I think when we were preparing for this reading at home, many of us must have heard the creaking of dated dialogue and obsolete forms of grammar and speech, and wondered how it could possibly make an impact today as 40 years ago. But it did, which made us realise — as these readings do time and again — that whatever seems stale on the page can spring to life as soon as you start reading it aloud with other people. It helped, of course, that Maugham provides a strong narrative framework in three acts, with a beginning, middle and end, and plenty of swerves and surprises along the way. Not to mention, parts for everyone.

It’s hardly Chekhov, or even Shaw, or even a true state-of-the-nation play. It confines itself to the middle professional classes: solicitors, doctors, gentlemen-farmers, entrepreneurs. But I think we were all surprised at the tension and emotional drama we evoked round the big table on the sunny first floor at the Drapers. I wondered if For Services Rendered has now passed the danger point where a play dies because it is ‘dated’ beyond relevance and and begins to merge slowly into the dramatic canon as a true representative of its very unhappy time. Reading it made clear that only the surface dialogue is sometimes a bit dusty; the emotions still blaze darkly within. [Report by Michael Ratcliffe].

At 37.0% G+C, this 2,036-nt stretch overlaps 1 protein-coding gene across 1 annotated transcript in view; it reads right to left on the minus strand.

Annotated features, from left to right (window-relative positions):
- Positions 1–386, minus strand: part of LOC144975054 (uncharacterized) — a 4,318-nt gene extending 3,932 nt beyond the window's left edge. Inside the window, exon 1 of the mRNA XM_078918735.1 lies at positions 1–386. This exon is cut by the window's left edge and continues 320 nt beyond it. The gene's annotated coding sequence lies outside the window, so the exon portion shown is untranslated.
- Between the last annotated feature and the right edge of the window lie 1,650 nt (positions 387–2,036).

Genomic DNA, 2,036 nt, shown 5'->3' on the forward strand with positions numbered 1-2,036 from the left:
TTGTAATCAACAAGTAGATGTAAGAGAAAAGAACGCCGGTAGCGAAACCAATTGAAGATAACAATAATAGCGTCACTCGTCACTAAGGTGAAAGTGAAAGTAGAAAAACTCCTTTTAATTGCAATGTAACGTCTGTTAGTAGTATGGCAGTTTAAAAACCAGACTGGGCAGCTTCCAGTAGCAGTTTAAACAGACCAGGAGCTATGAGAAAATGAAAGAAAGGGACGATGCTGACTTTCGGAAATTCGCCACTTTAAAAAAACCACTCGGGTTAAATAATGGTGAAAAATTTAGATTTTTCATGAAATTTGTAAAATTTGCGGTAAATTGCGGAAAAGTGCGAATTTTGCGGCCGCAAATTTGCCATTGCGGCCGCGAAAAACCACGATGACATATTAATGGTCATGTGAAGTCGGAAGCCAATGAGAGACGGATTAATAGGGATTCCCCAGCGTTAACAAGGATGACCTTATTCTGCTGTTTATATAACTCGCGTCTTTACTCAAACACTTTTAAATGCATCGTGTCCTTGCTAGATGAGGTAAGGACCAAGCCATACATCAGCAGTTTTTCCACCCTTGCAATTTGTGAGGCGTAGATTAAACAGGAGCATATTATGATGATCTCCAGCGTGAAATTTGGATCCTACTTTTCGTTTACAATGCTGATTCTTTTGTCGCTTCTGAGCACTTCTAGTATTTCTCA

George Bernard ShawOur group enjoyed two readings of Arms and the Man, by George Bernard Shaw, in January 2018, which went very well; there were two new members who had joined us at the U3a Open Day last Autumn. Our members appreciated the play as highlighting GBS’s views on war and peace and the role of the military, the development of his characters during the course of the play, and the strength of his female characters in the context of GBS’s strongly held views on Women’s Rights. (“Raina” was said to be based on GBS’s relationship with the Reformer Annie Besant.)

AlchemistIn September 2017 the readings were of The Alchemist by Ben Jonson. The Alchemist premiered 34 years after the first permanent public theatre opened in London; it is, then, a product of the early maturity of commercial drama in London. Only one of the University wits who had transformed drama in the Elizabethan period remained alive (this was Thomas Lodge); in the other direction, the last great playwright to flourish before the Interregnum, James Shirley, was already a teenager. The theatres had survived the challenge mounted by the city and religious authorities; plays were a regular feature of life at court and for a great number of Londoners.